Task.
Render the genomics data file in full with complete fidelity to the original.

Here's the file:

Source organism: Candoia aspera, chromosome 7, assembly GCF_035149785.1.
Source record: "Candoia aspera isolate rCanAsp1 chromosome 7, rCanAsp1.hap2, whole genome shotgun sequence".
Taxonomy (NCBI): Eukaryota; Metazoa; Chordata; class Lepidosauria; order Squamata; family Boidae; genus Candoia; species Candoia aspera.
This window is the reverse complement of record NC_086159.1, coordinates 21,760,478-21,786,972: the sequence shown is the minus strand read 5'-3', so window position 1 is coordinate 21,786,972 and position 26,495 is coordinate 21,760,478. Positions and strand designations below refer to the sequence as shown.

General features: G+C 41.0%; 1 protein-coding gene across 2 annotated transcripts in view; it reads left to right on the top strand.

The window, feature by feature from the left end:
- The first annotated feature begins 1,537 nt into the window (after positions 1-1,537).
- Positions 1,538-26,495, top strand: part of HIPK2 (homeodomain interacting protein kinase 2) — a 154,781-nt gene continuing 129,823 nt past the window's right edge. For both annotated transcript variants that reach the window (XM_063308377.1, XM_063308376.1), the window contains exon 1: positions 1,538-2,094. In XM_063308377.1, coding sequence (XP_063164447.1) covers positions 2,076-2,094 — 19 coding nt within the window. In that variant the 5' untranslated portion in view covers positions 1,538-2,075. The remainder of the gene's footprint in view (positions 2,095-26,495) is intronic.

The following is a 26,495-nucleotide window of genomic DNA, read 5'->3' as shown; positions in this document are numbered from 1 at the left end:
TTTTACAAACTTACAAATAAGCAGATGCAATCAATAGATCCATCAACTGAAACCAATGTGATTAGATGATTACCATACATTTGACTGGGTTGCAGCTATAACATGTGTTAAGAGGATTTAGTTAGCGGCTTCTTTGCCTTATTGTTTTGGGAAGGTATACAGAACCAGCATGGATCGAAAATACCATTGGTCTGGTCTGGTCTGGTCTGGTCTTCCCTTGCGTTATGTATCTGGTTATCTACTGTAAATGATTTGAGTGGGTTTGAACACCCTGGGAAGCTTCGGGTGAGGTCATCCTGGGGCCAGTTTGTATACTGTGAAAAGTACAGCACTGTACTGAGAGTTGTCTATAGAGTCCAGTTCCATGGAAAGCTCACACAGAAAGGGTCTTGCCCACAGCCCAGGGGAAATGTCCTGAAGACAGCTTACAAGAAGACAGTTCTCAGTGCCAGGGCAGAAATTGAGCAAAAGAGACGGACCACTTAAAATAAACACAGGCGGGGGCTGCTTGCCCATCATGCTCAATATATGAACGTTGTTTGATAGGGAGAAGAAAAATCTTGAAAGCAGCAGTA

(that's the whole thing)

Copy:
Source organism: Candoia aspera, chromosome 7, assembly GCF_035149785.1.
Source record: "Candoia aspera isolate rCanAsp1 chromosome 7, rCanAsp1.hap2, whole genome shotgun sequence".
Taxonomy (NCBI): Eukaryota; Metazoa; Chordata; class Lepidosauria; order Squamata; family Boidae; genus Candoia; species Candoia aspera.
This window is the reverse complement of record NC_086159.1, coordinates 21,760,478-21,786,972: the sequence shown is the minus strand read 5'-3', so window position 1 is coordinate 21,786,972 and position 26,495 is coordinate 21,760,478. Positions and strand designations below refer to the sequence as shown.

General features: G+C 41.0%; 1 protein-coding gene across 2 annotated transcripts in view; it reads left to right on the top strand.

The window, feature by feature from the left end:
- The first annotated feature begins 1,537 nt into the window (after positions 1-1,537).
- Positions 1,538-26,495, top strand: part of HIPK2 (homeodomain interacting protein kinase 2) — a 154,781-nt gene continuing 129,823 nt past the window's right edge. For both annotated transcript variants that reach the window (XM_063308377.1, XM_063308376.1), the window contains exon 1: positions 1,538-2,094. In XM_063308377.1, coding sequence (XP_063164447.1) covers positions 2,076-2,094 — 19 coding nt within the window. In that variant the 5' untranslated portion in view covers positions 1,538-2,075. The remainder of the gene's footprint in view (positions 2,095-26,495) is intronic.

The following is a 26,495-nucleotide window of genomic DNA, read 5'->3' as shown; positions in this document are numbered from 1 at the left end:
TTTTACAAACTTACAAATAAGCAGATGCAATCAATAGATCCATCAACTGAAACCAATGTGATTAGATGATTACCATACATTTGACTGGGTTGCAGCTATAACATGTGTTAAGAGGATTTAGTTAGCGGCTTCTTTGCCTTATTGTTTTGGGAAGGTATACAGAACCAGCATGGATCGAAAATACCATTGGTCTGGTCTGGTCTGGTCTGGTCTTCCCTTGCGTTATGTATCTGGTTATCTACTGTAAATGATTTGAGTGGGTTTGAACACCCTGGGAAGCTTCGGGTGAGGTCATCCTGGGGCCAGTTTGTATACTGTGAAAAGTACAGCACTGTACTGAGAGTTGTCTATAGAGTCCAGTTCCATGGAAAGCTCACACAGAAAGGGTCTTGCCCACAGCCCAGGGGAAATGTCCTGAAGACAGCTTACAAGAAGACAGTTCTCAGTGCCAGGGCAGAAATTGAGCAAAAGAGACGGACCACTTAAAATAAACACAGGCGGGGGCTGCTTGCCCATCATGCTCAATATATGAACGTTGTTTGATAGGGAGAAGAAAAATCTTGAAAGCAGCAGTA